Laws

HOLD FOR USE WITH STORY MOVING WEDNESDAY, MARCH 7, 2018-In this Feb. 23, 2018 photo Air Force veteran Ed Warren, 82, and his wife, Jac Warren, 81, pose for a photo while visiting San Diego, to attend the Democrats' annual convention and talk to lawmakers. The couple is voicing opposition to a regulation that requires veterans in state homes to be discharged before they can use a new state law allowing physician-assisted deaths for the terminally ill. The California Department of Veterans Affairs officials say the Department of Veterans Affairs does not allow federal funds to be used for assisted suicides. The couple lives at the nation's largest retirement home in Yountville, California. (AP Photo by Julie Watson)
March 07, 2018 - 2:29 am
SAN DIEGO (AP) — Suffering from heart problems, Bob Sloan told his children he wants to use California's new law allowing life-ending drugs for the terminally ill when his disease becomes too advanced to bear. But then the 73-year-old former U.S. Army sergeant learned that because he lives at the...
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FILE - In this Wednesday, Feb. 21, 2018 file photo, Oakland Mayor, Libby Schaaf, center, discusses California's growing homeless crisis at a news conference in Sacramento, Calif. Schaaf has been at odds with U.S. Attorney General Jeff Sessions and federal immigration officials after warning last month about potential raids in Oakland. Sessions will be speaking before the California Peace Officers Association, Wednesday, March 7, to make what's being billed as a major announcement about sanctuary policy.(AP Photo/Rich Pedroncelli,file)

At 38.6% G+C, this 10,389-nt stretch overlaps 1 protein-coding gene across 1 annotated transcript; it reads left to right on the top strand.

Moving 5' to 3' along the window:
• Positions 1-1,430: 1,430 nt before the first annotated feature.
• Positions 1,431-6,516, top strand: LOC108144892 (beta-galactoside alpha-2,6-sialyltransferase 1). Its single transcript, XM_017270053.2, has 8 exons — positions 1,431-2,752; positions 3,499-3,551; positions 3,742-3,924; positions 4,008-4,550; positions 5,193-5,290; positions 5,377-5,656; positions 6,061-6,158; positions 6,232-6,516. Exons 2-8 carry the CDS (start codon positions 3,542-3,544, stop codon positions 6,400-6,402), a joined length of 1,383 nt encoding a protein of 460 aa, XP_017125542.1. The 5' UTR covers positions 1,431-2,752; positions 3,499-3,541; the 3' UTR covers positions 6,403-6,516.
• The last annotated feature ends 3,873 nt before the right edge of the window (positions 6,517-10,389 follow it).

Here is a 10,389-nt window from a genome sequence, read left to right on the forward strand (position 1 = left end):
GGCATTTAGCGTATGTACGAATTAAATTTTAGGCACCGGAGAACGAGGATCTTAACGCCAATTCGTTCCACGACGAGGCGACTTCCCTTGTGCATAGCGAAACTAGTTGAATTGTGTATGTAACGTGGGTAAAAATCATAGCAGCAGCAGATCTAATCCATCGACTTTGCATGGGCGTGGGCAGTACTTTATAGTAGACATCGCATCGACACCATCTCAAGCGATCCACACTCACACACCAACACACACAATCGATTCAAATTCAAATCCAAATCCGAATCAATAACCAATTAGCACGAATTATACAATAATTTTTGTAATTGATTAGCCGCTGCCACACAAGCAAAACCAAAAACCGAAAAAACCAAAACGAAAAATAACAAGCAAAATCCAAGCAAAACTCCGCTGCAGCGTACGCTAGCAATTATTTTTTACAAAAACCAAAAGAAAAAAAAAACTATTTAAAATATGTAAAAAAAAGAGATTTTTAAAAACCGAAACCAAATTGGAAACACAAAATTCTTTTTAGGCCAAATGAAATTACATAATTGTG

March 07, 2018 - 1:00 am
SACRAMENTO, Calif. (AP) — The Latest on the Justice Department and "sanctuary cities" (all times PST): 6:30 p.m. The Trump administration has filed a lawsuit seeking to undo California laws that extend protections for immigrants living in the United States illegally. The lawsuit was filed late...
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FILE -- In this Tuesday Feb. 27, 2018 file photo is Attorney General Jeff Sessions speaking at the National Association of Attorneys General Winter Meeting in Washington. Sessions will speak before the California Peace Officers Association, Wednesday, March 7, to make what's being billed as a major announcement about sanctuary policy. (AP Photo/Susan Walsh, file)
March 06, 2018 - 9:57 pm
WASHINGTON (AP) — The Trump administration on Tuesday sued to block California laws that extend protections to people living in the U.S. illegally, the most aggressive move yet in its push to force so-called sanctuary cities and states to cooperate with immigration authorities. California officials...
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FILE - In this Wednesday, Feb. 21, 2018 file photo, Oakland Mayor, Libby Schaaf, center, discusses California's growing homeless crisis at a news conference in Sacramento, Calif. Schaaf has been at odds with U.S. Attorney General Jeff Sessions and federal immigration officials after warning last month about potential raids in Oakland. Sessions will be speaking before the California Peace Officers Association, Wednesday, March 7, to make what's being billed as a major announcement about sanctuary policy.(AP Photo/Rich Pedroncelli,file)
March 06, 2018 - 9:07 pm
SACRAMENTO, Calif. (AP) — The Latest on the Justice Department and "sanctuary cities" (all times PST): 6 p.m. The Trump administration is suing to block California laws that extend protections for immigrants living in the United States illegally. The lawsuit says three state laws intentionally...
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Lydia Ringer, 16, a junior at Roosevelt High School in Seattle, holds a sign that reads "NRA - Not Right for America," Tuesday, March 6, 2018, as she attends a rally against gun violence at the Capitol in Olympia, Wash. The rally was held on the same day Gov. Inslee was scheduled to sign a bill banning the sale and possession of gun bump stocks in the state of Washington. (AP Photo/Ted S. Warren)
March 06, 2018 - 7:15 pm